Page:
Looking back, I find it a bit amusing that the fancy marketing people at Indian Springs in Calistoga use words like bliss and relaxation to describe their mud bath treatment. Those would not be the words I’d use to explain my hour in the company of Mother Earth’s womb in their spa. The adjectives that come to my mind include powerful, thought provoking, and somewhat frightful. But, I have to admit it was one of the most profound experiences I’ve ever had at a spa.
Let me explain.
The spa is literally sitting on an active geyser and when you’re at the property, you can hear Mother Earth breathing as the hole in the ground releases steamy water that started its journey from around 6,000 feet below the surface and comes busting out at 220 degrees Fahrenheit.
The mud bath is located in a lovely little whitewashed building with nostalgic decorations from the turn-of-the-century. Nothing much has changed since Leland Stanford built the spa in 1861. It is a cute edifice with small passageways and low ceilings. I booked a mud bath and I waited in a peaceful little garden area until I was called. That was where all my bliss and relaxation ended because Mother Earth was about to take me on a ride of a lifetime.
After walking down a narrow walkway, the attendant opened the door to the mud room and I was speechless. The concrete room boomed with the sound of Mother Earth breathing, and there before me was a grey trough, eerily steaming and reeking of unearthly scents that I couldn’t name. Not really sulfur, not really dirt, what was that smell? With a frightful glance I thought, “I’m going to have to get in that?” Sure enough, naked, I was lead to the edge, like a lamb, and was buried in pounds of hot Mother Earth. So shocked, I didn’t ask any questions.
The sensation of having pounds of earth on top of my body was an odd one, I could kinda move, but was very difficult—so I had to surrender to the weight. There, under the comforting heaviness of black volcanic mud, I could feel myself drifting away—falling back into the unknown. I envisioned myself in Mother Earth’s womb, just dirt being carefully transformed. At that moment, I witness the creation of earth—as well as the creation of myself as a physical being. There, in the hot mud I saw all of life’s incredible possibilities. Shortly after my epiphany, I was unburied, dripping with mud from the womb of Pachamama*.
Next, I was escorted into a mineral bath where I was given cold cucumber water and an icy compress. There, I felt weightless and carefree like a newborn baby resting the warm arms of her mother. I could breath easy. It felt like I was reborn in the mud and cleansed with pure mineral water. I was lost in stillness of the healing waters. After my bath, I was guided into the sauna.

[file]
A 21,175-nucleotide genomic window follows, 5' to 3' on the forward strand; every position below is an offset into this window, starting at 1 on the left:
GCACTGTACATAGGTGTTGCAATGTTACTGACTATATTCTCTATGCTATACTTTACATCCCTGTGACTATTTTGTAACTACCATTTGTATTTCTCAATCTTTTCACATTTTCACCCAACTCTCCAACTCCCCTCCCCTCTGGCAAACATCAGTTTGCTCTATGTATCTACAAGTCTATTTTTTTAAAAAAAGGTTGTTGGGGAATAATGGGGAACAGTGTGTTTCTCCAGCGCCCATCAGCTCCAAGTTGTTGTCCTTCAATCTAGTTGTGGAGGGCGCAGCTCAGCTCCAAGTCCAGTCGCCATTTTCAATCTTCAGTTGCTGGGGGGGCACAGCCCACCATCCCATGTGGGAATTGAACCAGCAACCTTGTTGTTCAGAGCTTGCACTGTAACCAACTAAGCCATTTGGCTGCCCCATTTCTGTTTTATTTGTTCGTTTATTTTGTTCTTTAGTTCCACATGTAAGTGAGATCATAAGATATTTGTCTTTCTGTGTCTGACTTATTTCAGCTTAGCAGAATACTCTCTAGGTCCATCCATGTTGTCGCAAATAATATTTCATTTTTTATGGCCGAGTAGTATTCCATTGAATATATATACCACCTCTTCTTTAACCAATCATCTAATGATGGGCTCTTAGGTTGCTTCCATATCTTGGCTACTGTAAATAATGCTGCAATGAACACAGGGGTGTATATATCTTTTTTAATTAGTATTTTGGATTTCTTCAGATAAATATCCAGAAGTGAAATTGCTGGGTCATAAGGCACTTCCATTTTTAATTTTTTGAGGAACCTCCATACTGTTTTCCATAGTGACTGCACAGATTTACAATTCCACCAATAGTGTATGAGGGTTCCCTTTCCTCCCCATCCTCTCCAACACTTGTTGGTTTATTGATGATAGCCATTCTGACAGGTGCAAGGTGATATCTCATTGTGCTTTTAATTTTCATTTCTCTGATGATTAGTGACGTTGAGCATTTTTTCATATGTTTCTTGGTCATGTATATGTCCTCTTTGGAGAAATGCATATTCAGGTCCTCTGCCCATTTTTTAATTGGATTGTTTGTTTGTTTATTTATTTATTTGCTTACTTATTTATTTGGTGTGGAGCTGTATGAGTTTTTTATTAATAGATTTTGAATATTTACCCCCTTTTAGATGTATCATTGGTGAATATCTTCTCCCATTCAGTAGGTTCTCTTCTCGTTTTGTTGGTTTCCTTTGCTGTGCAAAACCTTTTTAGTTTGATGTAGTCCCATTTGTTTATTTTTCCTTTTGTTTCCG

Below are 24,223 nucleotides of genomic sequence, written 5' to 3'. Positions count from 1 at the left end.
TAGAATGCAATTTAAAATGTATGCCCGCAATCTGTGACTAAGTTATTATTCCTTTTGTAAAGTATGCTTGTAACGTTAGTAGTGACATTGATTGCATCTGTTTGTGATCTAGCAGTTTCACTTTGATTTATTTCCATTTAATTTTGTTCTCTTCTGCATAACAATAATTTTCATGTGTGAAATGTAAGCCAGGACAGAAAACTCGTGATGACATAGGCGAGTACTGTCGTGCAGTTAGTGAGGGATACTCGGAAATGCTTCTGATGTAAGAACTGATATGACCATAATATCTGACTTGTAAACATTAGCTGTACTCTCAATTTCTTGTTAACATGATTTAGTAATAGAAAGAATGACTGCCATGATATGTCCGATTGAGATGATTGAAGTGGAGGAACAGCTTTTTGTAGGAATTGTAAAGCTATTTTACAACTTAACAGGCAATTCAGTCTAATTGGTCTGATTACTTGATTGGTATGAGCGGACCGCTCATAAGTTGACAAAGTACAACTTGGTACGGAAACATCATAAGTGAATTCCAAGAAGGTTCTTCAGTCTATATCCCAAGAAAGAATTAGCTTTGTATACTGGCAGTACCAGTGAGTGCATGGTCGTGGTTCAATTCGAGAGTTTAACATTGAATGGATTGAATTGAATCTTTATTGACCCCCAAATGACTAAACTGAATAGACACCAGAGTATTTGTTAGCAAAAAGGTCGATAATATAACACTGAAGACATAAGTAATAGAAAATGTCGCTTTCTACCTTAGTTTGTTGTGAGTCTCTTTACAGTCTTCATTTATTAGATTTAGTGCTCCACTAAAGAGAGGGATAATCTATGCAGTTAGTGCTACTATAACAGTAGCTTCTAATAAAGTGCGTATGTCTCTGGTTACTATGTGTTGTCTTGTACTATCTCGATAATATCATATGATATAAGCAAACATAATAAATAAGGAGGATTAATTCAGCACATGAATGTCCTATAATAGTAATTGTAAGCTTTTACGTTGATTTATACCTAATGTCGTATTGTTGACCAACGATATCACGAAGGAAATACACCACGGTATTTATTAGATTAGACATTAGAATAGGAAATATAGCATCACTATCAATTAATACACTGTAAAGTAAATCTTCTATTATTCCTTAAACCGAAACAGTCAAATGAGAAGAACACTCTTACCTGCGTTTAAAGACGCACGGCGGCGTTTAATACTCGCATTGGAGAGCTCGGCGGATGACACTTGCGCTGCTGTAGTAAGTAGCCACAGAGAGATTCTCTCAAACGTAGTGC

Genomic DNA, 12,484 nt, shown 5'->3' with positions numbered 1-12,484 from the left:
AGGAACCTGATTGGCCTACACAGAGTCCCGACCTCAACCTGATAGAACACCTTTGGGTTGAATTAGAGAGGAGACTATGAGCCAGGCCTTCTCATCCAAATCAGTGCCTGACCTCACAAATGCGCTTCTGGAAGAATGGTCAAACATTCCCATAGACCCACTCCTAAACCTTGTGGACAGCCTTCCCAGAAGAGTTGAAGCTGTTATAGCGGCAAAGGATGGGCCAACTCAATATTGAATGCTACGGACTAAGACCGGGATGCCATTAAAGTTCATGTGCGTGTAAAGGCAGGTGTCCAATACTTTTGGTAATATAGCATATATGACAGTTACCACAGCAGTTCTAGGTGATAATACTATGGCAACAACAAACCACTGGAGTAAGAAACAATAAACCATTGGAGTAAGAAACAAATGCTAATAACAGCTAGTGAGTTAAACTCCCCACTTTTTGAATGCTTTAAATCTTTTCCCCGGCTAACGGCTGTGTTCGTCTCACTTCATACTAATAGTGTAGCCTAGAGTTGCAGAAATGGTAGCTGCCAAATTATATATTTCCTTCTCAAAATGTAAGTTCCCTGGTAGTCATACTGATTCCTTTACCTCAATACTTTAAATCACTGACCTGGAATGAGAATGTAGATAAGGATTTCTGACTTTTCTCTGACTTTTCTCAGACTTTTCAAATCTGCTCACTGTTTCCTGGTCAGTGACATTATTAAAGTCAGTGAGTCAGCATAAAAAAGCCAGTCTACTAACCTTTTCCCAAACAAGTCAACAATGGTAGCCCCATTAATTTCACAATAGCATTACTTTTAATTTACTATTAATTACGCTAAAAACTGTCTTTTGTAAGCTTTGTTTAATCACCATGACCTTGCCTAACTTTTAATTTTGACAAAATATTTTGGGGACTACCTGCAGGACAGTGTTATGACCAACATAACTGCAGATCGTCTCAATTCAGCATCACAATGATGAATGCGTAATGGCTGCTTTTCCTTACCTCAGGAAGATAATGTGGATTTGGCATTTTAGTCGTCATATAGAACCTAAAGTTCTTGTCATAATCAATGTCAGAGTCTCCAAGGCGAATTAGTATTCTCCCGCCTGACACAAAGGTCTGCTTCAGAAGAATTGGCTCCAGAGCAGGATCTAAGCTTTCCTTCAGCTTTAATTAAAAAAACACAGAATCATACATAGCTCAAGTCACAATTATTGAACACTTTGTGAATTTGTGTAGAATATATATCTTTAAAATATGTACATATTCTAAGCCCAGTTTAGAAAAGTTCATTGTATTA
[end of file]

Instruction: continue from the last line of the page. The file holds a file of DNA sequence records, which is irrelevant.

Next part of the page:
The tiny, somewhat claustrophobic room was hot and a bit overwhelming at first. Because it’s fed directly from the geyser, I could feel the primal roars from deep beneath the center of the earth. I was uncomfortable, but it forced me to be very present in my body and with my surroundings. All my senses were alive. I could smell Mother Earth’s musky aroma, I could taste her wetness, I could feel her steam, I could see her hot breath rising from the planks in the sauna, and I could hear her breathing. There, I was alive and very present with Mother Earth. I said a prayer of thanksgiving to Her. And She exhaled.
That epic moment of being fully present in my body was followed by a gentle rest wrapped in soft sheets and served cold cumberer water. I fell quickly asleep and dreamt of Mother Earth and how I was her child and I had a responsibility to protect Her and all my sisters an brothers. It was an intense moment of mystic understanding.
After I woke, I put on my robe, and I took a gentle walk through the Buddha pond, which is a pond that is fed with the nurturing mineral waters from the geyser. The waterfall that runs into the pond is steaming with life force. In this quiet space I observed the peace, took a deep breath, and felt such overwhelming gratitude and appreciation for Mother Earth.
I was definitely not the same person who went into the spa earlier. Bathing, breathing, and experiencing Mother Earth’s elements in such a raw, dramatic way showed me how human I am and how in our humanness we are all one living on this amazing planet.
I can’t promise that if you spend $95.00 on the mud bath you’ll have the same experience I did. But I can assure you that you’ll leave with a new appreciation for the power that our Mother Earth has and how Her elements can heal us.
FYI: Your spa treatment gives you access to their Olympic size mineral pool, and if you stay the night you can swim until midnight. Now, that is where I found my bliss; swimming at midnight in the pool with only two others and listening to the rolling booms of Mother breathing.
Happy Mother’s Day Mama Earth!
* Pachamama is a goddess revered by the indigenous people of the Andes. She is also known as the earth/time mother. In Inca mythology, Pachamama is a fertility goddess who presides over planting and harvesting, embodies the mountains, and causes earthquakes. She is also an ever-present and independent deity who has her own self-sufficient and creative power to sustain life on this earth.